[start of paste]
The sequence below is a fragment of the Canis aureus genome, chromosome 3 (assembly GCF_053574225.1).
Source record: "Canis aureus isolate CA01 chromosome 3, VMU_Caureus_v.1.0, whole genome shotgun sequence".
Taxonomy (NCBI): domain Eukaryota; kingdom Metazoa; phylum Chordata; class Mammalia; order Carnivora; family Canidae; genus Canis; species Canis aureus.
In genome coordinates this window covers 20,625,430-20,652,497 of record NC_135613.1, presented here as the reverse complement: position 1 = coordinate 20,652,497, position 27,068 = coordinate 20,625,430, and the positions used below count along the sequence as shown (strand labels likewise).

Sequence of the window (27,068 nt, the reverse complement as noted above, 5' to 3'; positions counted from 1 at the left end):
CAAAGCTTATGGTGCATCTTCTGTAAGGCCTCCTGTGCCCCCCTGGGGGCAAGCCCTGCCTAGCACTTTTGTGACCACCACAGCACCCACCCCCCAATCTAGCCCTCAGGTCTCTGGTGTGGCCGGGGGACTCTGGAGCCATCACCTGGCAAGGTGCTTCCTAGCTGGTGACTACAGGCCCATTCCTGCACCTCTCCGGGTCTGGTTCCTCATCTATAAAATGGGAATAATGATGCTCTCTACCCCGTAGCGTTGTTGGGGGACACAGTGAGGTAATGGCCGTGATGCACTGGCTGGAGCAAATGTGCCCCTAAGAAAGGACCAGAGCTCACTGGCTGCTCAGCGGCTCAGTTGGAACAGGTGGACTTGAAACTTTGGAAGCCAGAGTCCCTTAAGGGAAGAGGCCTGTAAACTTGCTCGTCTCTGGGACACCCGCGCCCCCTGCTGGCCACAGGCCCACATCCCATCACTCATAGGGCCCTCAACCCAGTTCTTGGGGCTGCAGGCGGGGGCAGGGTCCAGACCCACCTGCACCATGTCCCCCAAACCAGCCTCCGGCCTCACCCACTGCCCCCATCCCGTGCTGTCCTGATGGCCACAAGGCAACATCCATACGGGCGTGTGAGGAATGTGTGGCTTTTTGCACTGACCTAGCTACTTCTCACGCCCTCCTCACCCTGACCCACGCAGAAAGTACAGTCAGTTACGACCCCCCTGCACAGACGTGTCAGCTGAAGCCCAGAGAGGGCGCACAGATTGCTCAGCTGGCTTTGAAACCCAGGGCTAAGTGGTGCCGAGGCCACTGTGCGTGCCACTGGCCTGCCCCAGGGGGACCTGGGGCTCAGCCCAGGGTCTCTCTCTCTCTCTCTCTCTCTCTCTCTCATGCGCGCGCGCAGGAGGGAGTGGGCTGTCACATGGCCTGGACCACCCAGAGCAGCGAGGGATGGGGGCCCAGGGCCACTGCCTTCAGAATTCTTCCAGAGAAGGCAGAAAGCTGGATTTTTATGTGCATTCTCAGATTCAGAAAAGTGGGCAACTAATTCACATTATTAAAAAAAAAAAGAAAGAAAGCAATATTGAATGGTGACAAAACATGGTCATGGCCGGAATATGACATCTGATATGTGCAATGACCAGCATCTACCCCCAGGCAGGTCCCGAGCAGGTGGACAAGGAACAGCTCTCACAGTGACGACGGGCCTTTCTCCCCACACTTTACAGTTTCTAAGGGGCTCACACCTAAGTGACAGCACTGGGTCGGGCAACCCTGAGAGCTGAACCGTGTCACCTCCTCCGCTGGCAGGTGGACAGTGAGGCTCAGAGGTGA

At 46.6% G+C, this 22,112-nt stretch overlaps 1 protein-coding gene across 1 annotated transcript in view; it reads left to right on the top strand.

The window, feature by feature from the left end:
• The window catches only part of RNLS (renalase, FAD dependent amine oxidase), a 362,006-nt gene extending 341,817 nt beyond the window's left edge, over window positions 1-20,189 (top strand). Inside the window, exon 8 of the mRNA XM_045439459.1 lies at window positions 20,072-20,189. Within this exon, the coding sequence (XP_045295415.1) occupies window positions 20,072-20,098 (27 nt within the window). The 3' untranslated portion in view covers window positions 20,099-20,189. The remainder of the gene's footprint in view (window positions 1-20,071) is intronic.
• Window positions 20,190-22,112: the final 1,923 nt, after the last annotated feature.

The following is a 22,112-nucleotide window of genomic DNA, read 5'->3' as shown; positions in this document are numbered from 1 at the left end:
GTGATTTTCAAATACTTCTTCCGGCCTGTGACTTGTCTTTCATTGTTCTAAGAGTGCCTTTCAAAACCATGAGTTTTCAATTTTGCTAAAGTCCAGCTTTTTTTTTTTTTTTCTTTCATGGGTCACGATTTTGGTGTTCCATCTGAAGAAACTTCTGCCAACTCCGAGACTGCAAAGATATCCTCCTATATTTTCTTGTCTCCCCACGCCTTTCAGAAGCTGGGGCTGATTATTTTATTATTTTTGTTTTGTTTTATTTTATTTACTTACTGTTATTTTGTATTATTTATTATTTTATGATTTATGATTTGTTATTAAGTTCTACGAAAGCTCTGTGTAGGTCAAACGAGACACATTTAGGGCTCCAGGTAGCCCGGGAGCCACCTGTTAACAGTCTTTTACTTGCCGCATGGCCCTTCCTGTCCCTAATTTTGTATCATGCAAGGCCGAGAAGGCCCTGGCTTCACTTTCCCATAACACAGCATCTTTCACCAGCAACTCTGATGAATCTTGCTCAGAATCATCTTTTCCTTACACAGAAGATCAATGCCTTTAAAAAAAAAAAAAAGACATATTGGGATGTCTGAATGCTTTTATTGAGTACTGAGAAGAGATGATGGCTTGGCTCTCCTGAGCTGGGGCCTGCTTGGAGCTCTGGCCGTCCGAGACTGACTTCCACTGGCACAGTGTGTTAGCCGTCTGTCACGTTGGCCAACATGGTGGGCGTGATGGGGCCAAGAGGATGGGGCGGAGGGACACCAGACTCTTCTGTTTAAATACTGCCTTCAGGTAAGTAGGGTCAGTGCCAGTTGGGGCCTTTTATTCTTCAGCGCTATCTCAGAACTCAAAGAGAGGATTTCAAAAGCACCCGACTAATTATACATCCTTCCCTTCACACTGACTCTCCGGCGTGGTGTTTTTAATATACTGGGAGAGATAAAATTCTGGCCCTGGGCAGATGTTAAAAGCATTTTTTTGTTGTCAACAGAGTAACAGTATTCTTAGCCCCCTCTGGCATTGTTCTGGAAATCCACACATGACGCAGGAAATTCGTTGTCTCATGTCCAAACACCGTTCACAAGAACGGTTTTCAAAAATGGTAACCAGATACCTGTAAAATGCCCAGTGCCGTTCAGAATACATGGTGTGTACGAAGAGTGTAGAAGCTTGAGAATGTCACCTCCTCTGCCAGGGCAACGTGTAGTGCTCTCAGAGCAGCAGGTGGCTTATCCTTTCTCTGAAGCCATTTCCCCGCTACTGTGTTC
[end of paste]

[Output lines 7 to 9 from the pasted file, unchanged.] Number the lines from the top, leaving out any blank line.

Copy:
At 46.6% G+C, this 22,112-nt stretch overlaps 1 protein-coding gene across 1 annotated transcript in view; it reads left to right on the top strand.

The window, feature by feature from the left end:
• The window catches only part of RNLS (renalase, FAD dependent amine oxidase), a 362,006-nt gene extending 341,817 nt beyond the window's left edge, over window positions 1-20,189 (top strand). Inside the window, exon 8 of the mRNA XM_045439459.1 lies at window positions 20,072-20,189. Within this exon, the coding sequence (XP_045295415.1) occupies window positions 20,072-20,098 (27 nt within the window). The 3' untranslated portion in view covers window positions 20,099-20,189. The remainder of the gene's footprint in view (window positions 1-20,071) is intronic.